Skip to content


My Account

Help Center

Contact Us: (877) 838-6437

Online Store Customer Service
Toll free#: (877) 838-6437
Local#: (949) 900-2772
Monday to Friday, 9am - 5pm PDT
More ways to contact us »
Region setting: US

Cart: 0 item(s)

Your Cart

0 item(s) in your cart.

Subtotal: $0.00 Checkout


« Prev - etnies Racer X Photo Contest Winner! | New Fury Trucks Site! - Next »

Mute Math Interview Part III

Feb 20 2008 / Wednesday

etnies blog image

Mute Math Interview Part III

- In this week’s installment, lead singer Paul Meany describes how weird playing TV shows in England can be, how Mute Math has made their way into the hearts of their fans, his favorite bands to see live and much, much more!

What one thing has helped Mute Math reach your public the most?
Well, when we made the Typical video. That was a shot in the arm for us. Our record had been out for over a year and we were touring on a small level and we knew we needed some sort of video to help push us. Warner Brothers were stumped and maybe a bit disenchanted, but after we made the video everything came to life. Warner Bros. got excited and MTV started giving us some exposure. We felt like something had happened. It wasn’t some exponential explosion by any means, but it kinda kept the show on the road. It really helped us do another tour and now we just found out yesterday that the Typical video has been Grammy nominated. We were pretty much beside ourselves. The video is up against Feist and the Justice dance video. Have you seen that video? It’s freakin’ ridiculous. Now we get to see what the Grammys are all about.

You guys have been playing lots of Late Night TV shows, are those kind of weird and stressful?
No, I love them, but in the beginning it seemed strange. I guess we were lucky and got to do some smaller shows that helped break us in. I remember when we did Craig Ferguson we didn’t even know about the show, but we had a great time anyway. It was kind of hard to be nervous about it. Now, when we got to do Letterman that was a feeling of “Holy hell we are playing the Ed Sullivan Theater!”

We’ve been fans since we were kids, so being there was an amazing feeling. We’ve learned to enjoy performing on TV shows; they are a whole different animal. Learning how to make the music translate through the TV and perform and not think about it can be tough. Luckily for us we’ve had lots of fans show up to those TV tapings, which is very encouraging, especially when we played Conan.

It must make it easier to have your fans there to cheer you on. If it were silent on the set then it would be weird and so much harder to perform, I would think.
We’ve done those also. The silent shows. Those are weird. They have these shows in England where you roll up to the TV studio, plug in your instruments and they roll cameras with no studio audience. I think that’s what the Brits like. I don’t think we’ve found our footing with those shows yet.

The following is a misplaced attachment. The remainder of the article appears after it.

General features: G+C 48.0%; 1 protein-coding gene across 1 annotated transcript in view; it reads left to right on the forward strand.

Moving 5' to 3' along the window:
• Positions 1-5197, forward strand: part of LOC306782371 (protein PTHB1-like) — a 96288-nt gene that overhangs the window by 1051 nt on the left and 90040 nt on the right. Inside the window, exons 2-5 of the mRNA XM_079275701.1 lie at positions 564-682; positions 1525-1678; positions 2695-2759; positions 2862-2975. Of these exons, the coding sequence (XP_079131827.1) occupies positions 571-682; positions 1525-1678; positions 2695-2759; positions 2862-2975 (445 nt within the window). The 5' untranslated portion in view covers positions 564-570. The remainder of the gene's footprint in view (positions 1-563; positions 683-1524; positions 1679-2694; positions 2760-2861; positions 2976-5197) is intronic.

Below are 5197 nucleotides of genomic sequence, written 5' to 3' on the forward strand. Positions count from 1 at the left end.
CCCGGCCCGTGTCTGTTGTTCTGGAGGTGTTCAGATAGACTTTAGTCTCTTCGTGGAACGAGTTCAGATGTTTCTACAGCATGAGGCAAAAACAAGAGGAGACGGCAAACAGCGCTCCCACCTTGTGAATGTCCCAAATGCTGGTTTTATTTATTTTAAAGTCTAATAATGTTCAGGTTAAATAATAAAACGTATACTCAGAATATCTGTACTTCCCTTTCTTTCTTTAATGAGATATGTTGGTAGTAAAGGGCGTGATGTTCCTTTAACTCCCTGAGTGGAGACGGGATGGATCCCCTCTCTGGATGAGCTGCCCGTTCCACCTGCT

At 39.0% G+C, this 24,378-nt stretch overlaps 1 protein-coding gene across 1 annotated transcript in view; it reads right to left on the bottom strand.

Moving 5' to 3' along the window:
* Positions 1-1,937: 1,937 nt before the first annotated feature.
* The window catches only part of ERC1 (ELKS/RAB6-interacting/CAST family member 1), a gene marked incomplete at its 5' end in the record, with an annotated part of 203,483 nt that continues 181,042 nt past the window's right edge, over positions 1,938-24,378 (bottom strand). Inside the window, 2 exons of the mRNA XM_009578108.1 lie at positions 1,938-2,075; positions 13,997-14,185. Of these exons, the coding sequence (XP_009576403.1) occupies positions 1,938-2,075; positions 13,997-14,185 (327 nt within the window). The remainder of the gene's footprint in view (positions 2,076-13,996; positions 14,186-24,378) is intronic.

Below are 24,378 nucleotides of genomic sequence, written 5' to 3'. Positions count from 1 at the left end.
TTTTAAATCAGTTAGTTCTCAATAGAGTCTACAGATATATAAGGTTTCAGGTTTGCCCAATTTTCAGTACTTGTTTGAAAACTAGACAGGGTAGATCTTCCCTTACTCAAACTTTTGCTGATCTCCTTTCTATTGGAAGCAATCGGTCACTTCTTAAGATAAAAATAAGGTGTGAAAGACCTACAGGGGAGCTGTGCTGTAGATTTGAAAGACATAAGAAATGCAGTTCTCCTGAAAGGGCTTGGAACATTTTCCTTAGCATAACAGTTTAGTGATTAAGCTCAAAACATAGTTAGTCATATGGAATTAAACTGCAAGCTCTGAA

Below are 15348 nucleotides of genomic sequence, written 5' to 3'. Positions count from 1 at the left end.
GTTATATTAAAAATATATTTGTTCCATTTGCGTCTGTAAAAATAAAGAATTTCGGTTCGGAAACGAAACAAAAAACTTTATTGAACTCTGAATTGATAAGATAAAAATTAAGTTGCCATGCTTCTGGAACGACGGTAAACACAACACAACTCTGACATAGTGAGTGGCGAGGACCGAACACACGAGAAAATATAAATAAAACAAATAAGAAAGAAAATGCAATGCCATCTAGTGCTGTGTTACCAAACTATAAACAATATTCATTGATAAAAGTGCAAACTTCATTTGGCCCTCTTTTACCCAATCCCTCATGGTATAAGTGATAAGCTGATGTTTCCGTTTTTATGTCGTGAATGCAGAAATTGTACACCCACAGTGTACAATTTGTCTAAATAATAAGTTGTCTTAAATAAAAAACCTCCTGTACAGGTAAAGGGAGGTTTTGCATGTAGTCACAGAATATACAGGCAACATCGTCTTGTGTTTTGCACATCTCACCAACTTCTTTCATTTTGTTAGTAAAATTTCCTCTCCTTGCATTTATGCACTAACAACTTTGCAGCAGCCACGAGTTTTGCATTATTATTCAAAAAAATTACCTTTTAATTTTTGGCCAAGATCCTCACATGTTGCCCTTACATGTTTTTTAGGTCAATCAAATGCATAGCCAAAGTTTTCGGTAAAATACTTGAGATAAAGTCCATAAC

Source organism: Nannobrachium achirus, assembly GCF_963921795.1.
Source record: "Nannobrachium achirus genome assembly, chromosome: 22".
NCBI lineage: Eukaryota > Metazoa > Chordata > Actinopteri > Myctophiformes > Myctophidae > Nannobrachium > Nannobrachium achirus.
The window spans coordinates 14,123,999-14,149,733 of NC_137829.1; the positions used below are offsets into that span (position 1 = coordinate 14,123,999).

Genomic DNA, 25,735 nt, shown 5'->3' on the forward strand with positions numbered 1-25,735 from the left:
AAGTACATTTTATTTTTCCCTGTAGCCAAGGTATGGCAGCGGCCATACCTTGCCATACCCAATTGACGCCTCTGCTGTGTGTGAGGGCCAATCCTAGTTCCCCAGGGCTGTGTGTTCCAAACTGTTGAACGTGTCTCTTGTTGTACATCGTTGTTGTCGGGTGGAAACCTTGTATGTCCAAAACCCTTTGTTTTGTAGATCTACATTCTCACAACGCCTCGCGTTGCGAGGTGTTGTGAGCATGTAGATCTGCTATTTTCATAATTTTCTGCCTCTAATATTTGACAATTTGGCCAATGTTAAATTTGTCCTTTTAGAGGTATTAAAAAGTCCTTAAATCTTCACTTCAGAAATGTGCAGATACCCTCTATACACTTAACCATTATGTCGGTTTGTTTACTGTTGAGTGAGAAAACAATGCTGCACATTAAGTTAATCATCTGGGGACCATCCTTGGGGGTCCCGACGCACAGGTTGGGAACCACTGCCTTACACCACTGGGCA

The Matchbox Twenty tour is coming up soon. How did that tour come about?
They called us a couple of months ago. I think we were their first choice. We gleefully obliged. This will be the biggest crowd we will have played for.

Do you think your music will translate to their crowd?
Absolutely, put us in front of anyone. As long as there are people willing to listen, then that’s who we want to play for. I don’t get sidetracked if their music fits ours. I mean we have toured with a lot of people and our music is in such a weird category anyway.

I don’t know how to describe our music, but we’re just trying to get it to people. I think there is something that happens when we play our music, there is an unsaid articulation that happens when something clicks with the crowd, after that it’s up to the crowd to make their decision if they like us or not. Any opportunity we get to open for almost any band has always been great for us. Except for maybe the Chevelle show.

Do kids dance at your shows?
Yeah, I like to think so. I don’t know if you can call it that, but there is definitely movement.

It must help to see the crowd getting their dance on?
Oh, you mean the crowd dancing? Well that varies. When there are people who know who we are there is usually various movements going on, but when we are opening we usually get stared down really good. Most people don’t know how to process what we are doing, which is good. I think one of the biggest rushes for this band is when we go out in front of a crowd that knows nothing about us and we play our set and it goes from silence in the beginning, to by the end of our set we have made some new friends.

Who are your favorite bands to see live?
There are tons of bands. Let’s see, who am I going to give it to? Umm, let’s start with the Flaming Lips one of the more incredible shows. I just saw Feist a few months ago and I don’t know if I’ve ever seen a more perfect performance. She is an angel and did an incredible job. One of my first obsessions was The Police. There is something really infectious about seeing them live. I never got to see them when I was a kid but when we did Bonaroo, The Police were on the bill, which was another crowning achievement for me. That was a chill bump moment. Plus no one thought The Police were going to get back together.

- Mute Math’s last interview installment will be next week. Be sure to stay tuned!

0 Comments Mute Math Interview Part III

We're sorry commenting is disabled.